Interview Roger Ballen

4 October 2018

For its 2018’s edition, AKAA – Also Known as Africais pleased to announce the exhibition Unleashed, showed for the first time on a fair in Europea collaboration between the artists Roger Ballen and Hans Lemmen, presented by ARTCO Gallery, booth C6.

We met Roger Ballen in May 2018 on the occasion of the opening of his solo show at ARTCO Gallery in Aachen. Interview by Mathilde Lepert & Brigitte Bollé.


You have done several artistic collaborations throughout your career, like with Asger Carlsen, Die Antwoord and more recently with Hans Lemmen.

  • What are you looking for in these collaborations? What role do they play in the development of your artistic work?

It is always difficult to quantify how collaborations have influenced my aesthetic, nevertheless it would be naïve to dismiss their impact.  The work I created with both Asger Carlsen and Hans Lemmen helped my ability to integrate visual iconography into my photographs.  The relationship I have had with Die Antwoord was particularly important as it introduced my imagery to a sector of the population that might never have come across my work. Furthermore, through the videos I made with the band I realized the impact of creating in this particular media. I have produced a number of important videos since the viral video with Die Antwoord I fink u freeky.


  • How did you and Hans Lemmen meet each other in an artistic way?

I meet Hans during my show at Het Domain in Sittard in the Netherlands. He and I immediately found that we had common interests.  We both were interested in aspects of the history of the Earth, Hans in archeology and I in geology.  His use of animals in his drawings was inspiring and he was a true craftsman. After some years of discussing how we might cooperate we decided that I should send him photographs which he would cut, paste and draw either on or off some of his existing work. Correspondingly, Hans sent me original cutouts which I blended with photographs of mine. Upon completion, I photographed the image and printed it like I would have any other pigment print of mine.


You studied geology and psychology.

  • Is it where your interest in the human psyche comes from?

I can trace my interest in the human psyche to my University period from 1968-72.  I was very inspired by works of psychology, philosophy, literature, theatre, and poetry that attempted to delve into the essence of the psyche.  I was particularly interested in animal psychology and the relationship of the animal mind to that of the human.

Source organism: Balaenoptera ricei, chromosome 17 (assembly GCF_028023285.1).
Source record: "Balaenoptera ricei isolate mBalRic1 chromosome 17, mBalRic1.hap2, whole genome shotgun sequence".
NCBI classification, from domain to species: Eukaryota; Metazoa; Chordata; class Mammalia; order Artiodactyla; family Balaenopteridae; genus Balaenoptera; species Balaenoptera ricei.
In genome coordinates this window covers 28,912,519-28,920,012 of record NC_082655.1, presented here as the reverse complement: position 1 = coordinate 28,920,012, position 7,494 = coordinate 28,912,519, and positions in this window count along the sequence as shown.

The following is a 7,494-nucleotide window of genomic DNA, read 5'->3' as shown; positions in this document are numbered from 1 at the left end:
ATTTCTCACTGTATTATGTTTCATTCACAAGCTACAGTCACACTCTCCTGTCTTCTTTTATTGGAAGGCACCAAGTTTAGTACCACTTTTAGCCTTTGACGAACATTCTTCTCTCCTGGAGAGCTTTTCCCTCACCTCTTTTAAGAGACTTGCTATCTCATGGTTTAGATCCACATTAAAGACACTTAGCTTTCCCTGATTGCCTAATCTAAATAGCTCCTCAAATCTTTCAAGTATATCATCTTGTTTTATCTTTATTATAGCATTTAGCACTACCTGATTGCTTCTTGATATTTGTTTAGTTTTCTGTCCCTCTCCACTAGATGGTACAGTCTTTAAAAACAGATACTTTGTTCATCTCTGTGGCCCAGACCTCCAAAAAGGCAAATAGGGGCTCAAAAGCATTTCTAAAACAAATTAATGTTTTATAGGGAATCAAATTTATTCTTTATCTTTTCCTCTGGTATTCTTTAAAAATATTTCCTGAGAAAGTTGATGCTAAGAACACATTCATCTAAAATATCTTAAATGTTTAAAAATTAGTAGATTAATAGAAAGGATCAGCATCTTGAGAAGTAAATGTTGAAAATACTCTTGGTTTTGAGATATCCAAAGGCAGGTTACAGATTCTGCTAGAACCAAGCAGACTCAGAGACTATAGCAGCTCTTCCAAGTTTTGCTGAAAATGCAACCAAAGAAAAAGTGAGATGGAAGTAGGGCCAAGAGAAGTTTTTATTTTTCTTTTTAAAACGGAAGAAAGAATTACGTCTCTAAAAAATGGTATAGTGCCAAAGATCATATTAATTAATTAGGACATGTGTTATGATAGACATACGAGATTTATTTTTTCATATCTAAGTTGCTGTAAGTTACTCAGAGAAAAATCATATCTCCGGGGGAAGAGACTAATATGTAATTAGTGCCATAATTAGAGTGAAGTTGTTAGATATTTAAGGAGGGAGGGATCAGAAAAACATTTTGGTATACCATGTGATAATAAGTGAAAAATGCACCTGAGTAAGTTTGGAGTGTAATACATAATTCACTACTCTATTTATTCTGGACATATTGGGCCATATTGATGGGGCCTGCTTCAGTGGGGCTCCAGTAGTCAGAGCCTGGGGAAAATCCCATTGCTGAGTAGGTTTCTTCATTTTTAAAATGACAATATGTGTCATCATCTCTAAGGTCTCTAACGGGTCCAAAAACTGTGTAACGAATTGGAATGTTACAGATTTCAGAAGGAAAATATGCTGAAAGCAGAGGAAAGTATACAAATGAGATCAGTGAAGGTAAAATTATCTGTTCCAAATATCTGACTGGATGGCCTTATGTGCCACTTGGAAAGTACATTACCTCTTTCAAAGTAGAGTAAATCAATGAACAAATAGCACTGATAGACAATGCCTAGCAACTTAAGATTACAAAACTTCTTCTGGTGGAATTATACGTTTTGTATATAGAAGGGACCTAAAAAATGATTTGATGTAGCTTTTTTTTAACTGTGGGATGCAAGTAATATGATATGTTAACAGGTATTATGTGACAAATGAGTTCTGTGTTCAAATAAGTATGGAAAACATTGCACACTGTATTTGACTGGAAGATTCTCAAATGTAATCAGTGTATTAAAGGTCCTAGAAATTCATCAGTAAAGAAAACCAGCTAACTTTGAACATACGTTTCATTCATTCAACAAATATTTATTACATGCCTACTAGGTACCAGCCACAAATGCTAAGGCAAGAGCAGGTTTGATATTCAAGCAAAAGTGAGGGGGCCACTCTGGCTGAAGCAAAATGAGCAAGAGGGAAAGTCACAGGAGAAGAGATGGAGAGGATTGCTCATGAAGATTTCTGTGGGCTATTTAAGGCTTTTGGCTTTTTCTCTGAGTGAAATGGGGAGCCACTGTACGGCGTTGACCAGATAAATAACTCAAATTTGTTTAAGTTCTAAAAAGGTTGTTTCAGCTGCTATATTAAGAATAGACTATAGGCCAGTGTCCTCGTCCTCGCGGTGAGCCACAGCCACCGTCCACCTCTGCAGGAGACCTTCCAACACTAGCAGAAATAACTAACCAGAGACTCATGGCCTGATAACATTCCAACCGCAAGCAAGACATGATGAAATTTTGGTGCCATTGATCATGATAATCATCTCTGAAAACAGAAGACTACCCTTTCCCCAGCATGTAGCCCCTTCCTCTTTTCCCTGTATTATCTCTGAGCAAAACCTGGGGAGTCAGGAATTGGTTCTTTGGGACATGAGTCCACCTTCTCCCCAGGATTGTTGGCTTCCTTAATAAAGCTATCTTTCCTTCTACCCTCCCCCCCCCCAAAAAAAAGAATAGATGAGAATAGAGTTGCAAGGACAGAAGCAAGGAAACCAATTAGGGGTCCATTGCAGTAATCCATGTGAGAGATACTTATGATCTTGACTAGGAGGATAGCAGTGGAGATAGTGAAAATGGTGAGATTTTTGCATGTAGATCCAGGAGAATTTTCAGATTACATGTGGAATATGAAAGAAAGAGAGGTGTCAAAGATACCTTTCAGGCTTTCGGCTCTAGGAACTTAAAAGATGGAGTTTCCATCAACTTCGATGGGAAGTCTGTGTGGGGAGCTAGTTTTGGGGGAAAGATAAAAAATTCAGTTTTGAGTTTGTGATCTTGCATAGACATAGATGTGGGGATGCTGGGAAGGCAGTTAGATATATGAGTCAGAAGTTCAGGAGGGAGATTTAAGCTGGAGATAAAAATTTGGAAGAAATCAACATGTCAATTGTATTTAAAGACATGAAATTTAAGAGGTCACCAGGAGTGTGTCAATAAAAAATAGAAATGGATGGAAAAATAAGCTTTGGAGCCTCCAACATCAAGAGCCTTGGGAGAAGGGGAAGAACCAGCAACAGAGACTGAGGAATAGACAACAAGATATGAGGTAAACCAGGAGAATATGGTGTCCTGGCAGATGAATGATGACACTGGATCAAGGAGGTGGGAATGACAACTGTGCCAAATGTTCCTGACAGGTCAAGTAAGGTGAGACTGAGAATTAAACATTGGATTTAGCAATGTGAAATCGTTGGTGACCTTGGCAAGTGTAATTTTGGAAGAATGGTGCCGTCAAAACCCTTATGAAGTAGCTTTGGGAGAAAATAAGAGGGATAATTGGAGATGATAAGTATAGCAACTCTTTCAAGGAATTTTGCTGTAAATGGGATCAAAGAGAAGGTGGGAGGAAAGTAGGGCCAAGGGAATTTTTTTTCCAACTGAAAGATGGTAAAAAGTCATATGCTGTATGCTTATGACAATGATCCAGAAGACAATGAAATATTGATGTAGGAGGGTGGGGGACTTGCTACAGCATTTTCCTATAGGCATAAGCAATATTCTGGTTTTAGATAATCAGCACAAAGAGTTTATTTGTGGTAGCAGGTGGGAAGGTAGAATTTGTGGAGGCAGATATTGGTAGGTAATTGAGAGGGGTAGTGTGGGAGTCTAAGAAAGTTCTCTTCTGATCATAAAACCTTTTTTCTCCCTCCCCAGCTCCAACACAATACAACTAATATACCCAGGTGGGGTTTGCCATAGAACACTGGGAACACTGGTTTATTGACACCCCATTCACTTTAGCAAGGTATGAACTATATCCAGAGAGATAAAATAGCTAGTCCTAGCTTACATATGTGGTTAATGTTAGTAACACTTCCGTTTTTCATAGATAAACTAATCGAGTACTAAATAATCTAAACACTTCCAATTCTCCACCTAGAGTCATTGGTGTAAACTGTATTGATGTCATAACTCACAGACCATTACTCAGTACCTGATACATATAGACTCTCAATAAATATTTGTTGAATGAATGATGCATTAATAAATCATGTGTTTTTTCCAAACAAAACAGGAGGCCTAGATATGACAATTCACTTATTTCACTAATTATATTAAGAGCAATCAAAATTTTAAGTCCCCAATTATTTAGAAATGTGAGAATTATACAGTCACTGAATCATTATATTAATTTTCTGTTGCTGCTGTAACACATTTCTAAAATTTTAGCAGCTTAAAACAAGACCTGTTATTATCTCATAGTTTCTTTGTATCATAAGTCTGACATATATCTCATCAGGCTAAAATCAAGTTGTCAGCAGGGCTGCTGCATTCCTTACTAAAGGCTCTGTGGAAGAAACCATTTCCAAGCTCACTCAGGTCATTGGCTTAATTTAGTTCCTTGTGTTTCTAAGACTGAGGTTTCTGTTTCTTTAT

• Do you consider the human psyche to be made of many strata to explore and discover, like in geology?

Human consciousness like the strata of the earth has evolved over billions of years of evolution.  When one looks at an ancient rock one can only guess the environment in which it was formed, the human mind is similar as it is almost impossible to fathom how and why we evolved the way we have. Ultimately, the psyche of all living organisms remains a mystery, an enigma.


The human figures represented in your art appear tormented, distorted, suffering…

  • Could you explain why?

It is my hope that the human figures on my images are metaphors for the human conditions.  I think the reason so many people remember my photographs is the fact that they identify subconsciously with my subjects.  In other words, aspects of their being is located in my images.


  • Is it a form of therapy?  Do you express inner feelings through your art?

My images are psychological in nature and as a result there is a direct link between who I am and the work itself.


Photography is your medium of choice

  • When and how did your interest in photography emerge?

My mother worked in Magnum in the 1960’s and then started one of the first Photography Galleries in the United States. She was the first person to promote Andre Kertesz and became friends with a number of great photographers such as Cartier Bresson, Elliot Erwitt, and Bruce Davidson.  Her passion for photography was passed on to me.  When I obtained a Nikon camera for my high school graduation I was immediately able to take photographs that still have meaning to me and others.


  • What does the mixing of photography with drawing add to your work, like in your series « Unleashed » presented at AKAA this year?

The process of linking photography with drawing expands my aesthetic creating a presence that could not necessarily be realized through these medias alone.  It should be noted that beginning to draw in 2003 started to become an essential aspect of my imagery and has pervaded my imagery ever since.


Humans and animals side by side, as well as human-animal hybrid figures are omnipresent in your work, in an unsettling way. This is also something we find in Hans Lemmen’s work.

  • What do these animals represent for you? Do they embody some kind of nightmares, monsters, human bestial impulses?

This is definitely not the case. The animals in my work represent  purity, godliness, and the place of nature that has been lost in contemporary society.  The human being has created the nightmare for the animals not vice versa.


Your art seems to break free from artistic conventions / or to turn upside down some kind of civilizational order

  • Is it what real freedom is for you?

Freedom is an overused word in contemporary society.  We are never free from our condition as human beings and our biology.  The best one can hope for is to recognize one’s limitations and use our short time on the planet to be a positive force whatever that term might connotate.